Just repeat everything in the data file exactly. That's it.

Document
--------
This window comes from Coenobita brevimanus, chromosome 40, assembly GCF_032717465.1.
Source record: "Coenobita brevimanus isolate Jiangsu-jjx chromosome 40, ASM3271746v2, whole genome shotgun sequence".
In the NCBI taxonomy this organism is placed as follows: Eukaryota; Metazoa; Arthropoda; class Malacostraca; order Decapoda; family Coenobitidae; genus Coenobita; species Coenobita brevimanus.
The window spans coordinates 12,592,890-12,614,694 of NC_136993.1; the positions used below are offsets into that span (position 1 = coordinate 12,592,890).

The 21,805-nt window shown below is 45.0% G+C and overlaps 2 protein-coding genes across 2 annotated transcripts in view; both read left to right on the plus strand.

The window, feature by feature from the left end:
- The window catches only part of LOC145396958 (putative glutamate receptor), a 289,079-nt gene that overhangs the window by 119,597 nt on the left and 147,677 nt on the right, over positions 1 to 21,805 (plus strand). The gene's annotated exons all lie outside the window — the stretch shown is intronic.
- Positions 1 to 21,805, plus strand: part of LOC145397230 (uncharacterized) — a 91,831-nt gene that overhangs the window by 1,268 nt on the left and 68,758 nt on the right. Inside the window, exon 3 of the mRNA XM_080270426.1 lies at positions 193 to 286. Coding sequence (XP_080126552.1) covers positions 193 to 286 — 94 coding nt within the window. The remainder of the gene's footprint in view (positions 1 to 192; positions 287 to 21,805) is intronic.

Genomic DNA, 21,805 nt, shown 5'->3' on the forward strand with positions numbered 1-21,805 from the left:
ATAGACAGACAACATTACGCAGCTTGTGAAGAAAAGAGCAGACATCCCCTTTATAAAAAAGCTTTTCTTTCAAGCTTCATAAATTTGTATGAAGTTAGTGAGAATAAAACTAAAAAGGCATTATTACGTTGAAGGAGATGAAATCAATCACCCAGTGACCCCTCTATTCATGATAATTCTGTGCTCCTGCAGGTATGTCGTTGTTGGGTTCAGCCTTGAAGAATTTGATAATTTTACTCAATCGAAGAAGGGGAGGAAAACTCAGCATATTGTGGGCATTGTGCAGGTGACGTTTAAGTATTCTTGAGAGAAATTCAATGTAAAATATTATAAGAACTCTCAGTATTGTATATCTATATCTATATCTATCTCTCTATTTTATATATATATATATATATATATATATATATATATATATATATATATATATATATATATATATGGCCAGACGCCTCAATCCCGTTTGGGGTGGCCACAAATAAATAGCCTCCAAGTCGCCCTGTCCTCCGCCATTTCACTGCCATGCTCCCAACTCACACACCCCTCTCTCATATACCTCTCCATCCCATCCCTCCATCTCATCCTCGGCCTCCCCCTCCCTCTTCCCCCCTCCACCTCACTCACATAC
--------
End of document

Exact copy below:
This window comes from Coenobita brevimanus, chromosome 40, assembly GCF_032717465.1.
Source record: "Coenobita brevimanus isolate Jiangsu-jjx chromosome 40, ASM3271746v2, whole genome shotgun sequence".
In the NCBI taxonomy this organism is placed as follows: Eukaryota; Metazoa; Arthropoda; class Malacostraca; order Decapoda; family Coenobitidae; genus Coenobita; species Coenobita brevimanus.
The window spans coordinates 12,592,890-12,614,694 of NC_136993.1; the positions used below are offsets into that span (position 1 = coordinate 12,592,890).

The 21,805-nt window shown below is 45.0% G+C and overlaps 2 protein-coding genes across 2 annotated transcripts in view; both read left to right on the plus strand.

The window, feature by feature from the left end:
- The window catches only part of LOC145396958 (putative glutamate receptor), a 289,079-nt gene that overhangs the window by 119,597 nt on the left and 147,677 nt on the right, over positions 1 to 21,805 (plus strand). The gene's annotated exons all lie outside the window — the stretch shown is intronic.
- Positions 1 to 21,805, plus strand: part of LOC145397230 (uncharacterized) — a 91,831-nt gene that overhangs the window by 1,268 nt on the left and 68,758 nt on the right. Inside the window, exon 3 of the mRNA XM_080270426.1 lies at positions 193 to 286. Coding sequence (XP_080126552.1) covers positions 193 to 286 — 94 coding nt within the window. The remainder of the gene's footprint in view (positions 1 to 192; positions 287 to 21,805) is intronic.

Genomic DNA, 21,805 nt, shown 5'->3' on the forward strand with positions numbered 1-21,805 from the left:
ATAGACAGACAACATTACGCAGCTTGTGAAGAAAAGAGCAGACATCCCCTTTATAAAAAAGCTTTTCTTTCAAGCTTCATAAATTTGTATGAAGTTAGTGAGAATAAAACTAAAAAGGCATTATTACGTTGAAGGAGATGAAATCAATCACCCAGTGACCCCTCTATTCATGATAATTCTGTGCTCCTGCAGGTATGTCGTTGTTGGGTTCAGCCTTGAAGAATTTGATAATTTTACTCAATCGAAGAAGGGGAGGAAAACTCAGCATATTGTGGGCATTGTGCAGGTGACGTTTAAGTATTCTTGAGAGAAATTCAATGTAAAATATTATAAGAACTCTCAGTATTGTATATCTATATCTATATCTATCTCTCTATTTTATATATATATATATATATATATATATATATATATATATATATATATATATATATATATATATGGCCAGACGCCTCAATCCCGTTTGGGGTGGCCACAAATAAATAGCCTCCAAGTCGCCCTGTCCTCCGCCATTTCACTGCCATGCTCCCAACTCACACACCCCTCTCTCATATACCTCTCCATCCCATCCCTCCATCTCATCCTCGGCCTCCCCCTCCCTCTTCCCCCCTCCACCTCACTCACATAC